Responses to that set of data will come due June 2, and the third round of replies has a June 17 deadline.
The FCC is one of the federal agencies that must decide whether to allow Comcast, the nation’s largest cable operator, to buy media and entertainment giant NBC-U. A number of public interest groups oppose the deal; they fear Comcast will gain too much control of Web and television content. They’re concerned the company could make consumers pay for online content for example.
Indeed, the deal is huge for Comcast. In addition to overseeing one of the world’s largest media and entertainment libraries, buying the majority stake in NBC-U also gives Comcast entrée into online video-on-demand, an advantage the company wants and needs. NBC runs Hulu, the go-to site for programming from popular first-run shows such as “The Office” to feature-length films. Such a move would put Comcast in front of its rivals in the race to monetize online video – even the gurus at Google Inc. have yet to make YouTube profitable. And while Comcast well could charge for at least some online VoD access, there’s no guarantee consumers will be willing to pay for TV content online they can get for free through their TVs.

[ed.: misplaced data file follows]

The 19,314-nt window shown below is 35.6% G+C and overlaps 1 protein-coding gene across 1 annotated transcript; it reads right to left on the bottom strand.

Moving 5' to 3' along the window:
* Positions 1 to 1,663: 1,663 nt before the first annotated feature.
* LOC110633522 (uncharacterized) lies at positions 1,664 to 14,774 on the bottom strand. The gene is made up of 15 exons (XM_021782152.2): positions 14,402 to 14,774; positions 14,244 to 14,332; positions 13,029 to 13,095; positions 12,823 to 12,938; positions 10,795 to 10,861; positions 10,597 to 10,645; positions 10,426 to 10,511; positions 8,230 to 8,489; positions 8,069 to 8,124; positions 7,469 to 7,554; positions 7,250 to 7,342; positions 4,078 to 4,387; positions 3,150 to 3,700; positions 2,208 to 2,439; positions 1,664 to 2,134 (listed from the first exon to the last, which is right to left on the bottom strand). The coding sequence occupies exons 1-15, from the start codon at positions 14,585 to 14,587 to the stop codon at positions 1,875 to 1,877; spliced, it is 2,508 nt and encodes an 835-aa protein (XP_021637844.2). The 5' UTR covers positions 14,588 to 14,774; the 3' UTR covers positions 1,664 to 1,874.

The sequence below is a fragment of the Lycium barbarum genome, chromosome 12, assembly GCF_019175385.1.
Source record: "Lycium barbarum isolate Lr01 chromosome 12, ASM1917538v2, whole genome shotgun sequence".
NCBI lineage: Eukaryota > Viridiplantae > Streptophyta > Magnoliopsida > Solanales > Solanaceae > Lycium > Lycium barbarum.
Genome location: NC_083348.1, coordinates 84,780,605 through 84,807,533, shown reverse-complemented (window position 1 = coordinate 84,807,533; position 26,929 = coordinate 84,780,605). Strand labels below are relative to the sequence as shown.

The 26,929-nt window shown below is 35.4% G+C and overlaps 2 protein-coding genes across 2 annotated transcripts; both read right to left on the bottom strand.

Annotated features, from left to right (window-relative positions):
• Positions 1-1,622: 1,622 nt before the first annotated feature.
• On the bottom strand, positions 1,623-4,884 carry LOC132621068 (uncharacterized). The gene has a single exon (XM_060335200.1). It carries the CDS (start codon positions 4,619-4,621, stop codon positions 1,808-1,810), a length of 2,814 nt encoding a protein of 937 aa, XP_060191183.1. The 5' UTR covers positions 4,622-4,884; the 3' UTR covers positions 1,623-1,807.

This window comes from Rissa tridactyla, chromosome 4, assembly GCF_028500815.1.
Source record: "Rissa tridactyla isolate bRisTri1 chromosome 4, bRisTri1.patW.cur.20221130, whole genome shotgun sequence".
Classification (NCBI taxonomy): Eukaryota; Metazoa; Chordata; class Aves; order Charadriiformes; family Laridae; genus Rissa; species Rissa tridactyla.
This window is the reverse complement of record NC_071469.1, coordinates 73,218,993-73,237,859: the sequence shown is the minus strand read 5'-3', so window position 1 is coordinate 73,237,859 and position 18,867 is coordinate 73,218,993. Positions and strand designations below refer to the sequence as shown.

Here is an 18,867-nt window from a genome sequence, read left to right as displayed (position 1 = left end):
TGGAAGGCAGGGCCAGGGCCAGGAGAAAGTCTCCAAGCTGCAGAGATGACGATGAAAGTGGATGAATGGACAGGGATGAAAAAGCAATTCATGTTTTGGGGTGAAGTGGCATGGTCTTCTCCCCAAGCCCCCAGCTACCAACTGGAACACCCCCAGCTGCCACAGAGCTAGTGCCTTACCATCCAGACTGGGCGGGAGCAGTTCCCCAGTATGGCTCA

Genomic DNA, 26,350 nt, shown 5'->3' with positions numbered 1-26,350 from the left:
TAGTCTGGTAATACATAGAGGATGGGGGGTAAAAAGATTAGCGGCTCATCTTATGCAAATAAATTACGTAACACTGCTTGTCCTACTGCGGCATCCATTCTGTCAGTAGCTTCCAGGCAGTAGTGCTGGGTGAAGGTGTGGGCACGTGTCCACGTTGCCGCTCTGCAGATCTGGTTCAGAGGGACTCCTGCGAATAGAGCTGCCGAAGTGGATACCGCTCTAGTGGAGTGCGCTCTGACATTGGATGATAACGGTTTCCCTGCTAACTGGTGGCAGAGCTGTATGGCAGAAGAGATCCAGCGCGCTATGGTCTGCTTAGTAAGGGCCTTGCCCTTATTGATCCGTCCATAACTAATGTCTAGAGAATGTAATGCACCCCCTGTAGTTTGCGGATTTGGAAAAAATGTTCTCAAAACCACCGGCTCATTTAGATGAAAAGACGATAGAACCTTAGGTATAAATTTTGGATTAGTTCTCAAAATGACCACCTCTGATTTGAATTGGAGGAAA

Comcast has vowed not to charge for programs Hulu already provides.